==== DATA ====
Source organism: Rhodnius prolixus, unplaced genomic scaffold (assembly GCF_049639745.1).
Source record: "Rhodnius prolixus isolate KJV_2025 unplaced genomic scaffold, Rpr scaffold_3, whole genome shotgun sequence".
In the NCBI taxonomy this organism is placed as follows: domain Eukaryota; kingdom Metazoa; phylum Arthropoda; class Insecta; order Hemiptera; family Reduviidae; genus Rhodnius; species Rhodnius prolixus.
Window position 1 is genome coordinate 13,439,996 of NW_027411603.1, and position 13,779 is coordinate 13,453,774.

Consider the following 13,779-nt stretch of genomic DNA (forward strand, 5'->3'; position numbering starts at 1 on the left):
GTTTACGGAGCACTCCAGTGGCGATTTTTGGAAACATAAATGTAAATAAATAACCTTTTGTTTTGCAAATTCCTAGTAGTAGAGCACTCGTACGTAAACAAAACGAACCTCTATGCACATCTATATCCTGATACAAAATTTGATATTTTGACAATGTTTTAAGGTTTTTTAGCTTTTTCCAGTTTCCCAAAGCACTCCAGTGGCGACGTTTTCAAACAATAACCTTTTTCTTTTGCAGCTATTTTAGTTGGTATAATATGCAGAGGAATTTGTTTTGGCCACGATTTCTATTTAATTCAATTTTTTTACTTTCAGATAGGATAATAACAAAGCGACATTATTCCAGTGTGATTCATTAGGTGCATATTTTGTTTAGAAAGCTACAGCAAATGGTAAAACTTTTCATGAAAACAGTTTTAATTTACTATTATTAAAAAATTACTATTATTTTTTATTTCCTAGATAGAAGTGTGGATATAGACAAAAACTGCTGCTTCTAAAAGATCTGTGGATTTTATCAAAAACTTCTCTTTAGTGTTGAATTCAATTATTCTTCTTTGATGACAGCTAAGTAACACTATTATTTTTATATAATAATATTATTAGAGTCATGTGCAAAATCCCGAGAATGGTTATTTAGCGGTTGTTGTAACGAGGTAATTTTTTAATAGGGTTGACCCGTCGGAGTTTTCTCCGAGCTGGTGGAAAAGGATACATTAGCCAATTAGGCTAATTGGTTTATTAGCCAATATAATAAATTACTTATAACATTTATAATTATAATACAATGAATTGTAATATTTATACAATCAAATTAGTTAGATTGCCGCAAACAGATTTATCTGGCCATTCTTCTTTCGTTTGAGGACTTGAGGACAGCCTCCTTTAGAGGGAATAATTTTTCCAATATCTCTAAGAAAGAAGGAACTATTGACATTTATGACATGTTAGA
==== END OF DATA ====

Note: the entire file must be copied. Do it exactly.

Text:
Source organism: Rhodnius prolixus, unplaced genomic scaffold (assembly GCF_049639745.1).
Source record: "Rhodnius prolixus isolate KJV_2025 unplaced genomic scaffold, Rpr scaffold_3, whole genome shotgun sequence".
In the NCBI taxonomy this organism is placed as follows: domain Eukaryota; kingdom Metazoa; phylum Arthropoda; class Insecta; order Hemiptera; family Reduviidae; genus Rhodnius; species Rhodnius prolixus.
Window position 1 is genome coordinate 13,439,996 of NW_027411603.1, and position 13,779 is coordinate 13,453,774.

Consider the following 13,779-nt stretch of genomic DNA (forward strand, 5'->3'; position numbering starts at 1 on the left):
GTTTACGGAGCACTCCAGTGGCGATTTTTGGAAACATAAATGTAAATAAATAACCTTTTGTTTTGCAAATTCCTAGTAGTAGAGCACTCGTACGTAAACAAAACGAACCTCTATGCACATCTATATCCTGATACAAAATTTGATATTTTGACAATGTTTTAAGGTTTTTTAGCTTTTTCCAGTTTCCCAAAGCACTCCAGTGGCGACGTTTTCAAACAATAACCTTTTTCTTTTGCAGCTATTTTAGTTGGTATAATATGCAGAGGAATTTGTTTTGGCCACGATTTCTATTTAATTCAATTTTTTTACTTTCAGATAGGATAATAACAAAGCGACATTATTCCAGTGTGATTCATTAGGTGCATATTTTGTTTAGAAAGCTACAGCAAATGGTAAAACTTTTCATGAAAACAGTTTTAATTTACTATTATTAAAAAATTACTATTATTTTTTATTTCCTAGATAGAAGTGTGGATATAGACAAAAACTGCTGCTTCTAAAAGATCTGTGGATTTTATCAAAAACTTCTCTTTAGTGTTGAATTCAATTATTCTTCTTTGATGACAGCTAAGTAACACTATTATTTTTATATAATAATATTATTAGAGTCATGTGCAAAATCCCGAGAATGGTTATTTAGCGGTTGTTGTAACGAGGTAATTTTTTAATAGGGTTGACCCGTCGGAGTTTTCTCCGAGCTGGTGGAAAAGGATACATTAGCCAATTAGGCTAATTGGTTTATTAGCCAATATAATAAATTACTTATAACATTTATAATTATAATACAATGAATTGTAATATTTATACAATCAAATTAGTTAGATTGCCGCAAACAGATTTATCTGGCCATTCTTCTTTCGTTTGAGGACTTGAGGACAGCCTCCTTTAGAGGGAATAATTTTTCCAATATCTCTAAGAAAGAAGGAACTATTGACATTTATGACATGTTAGA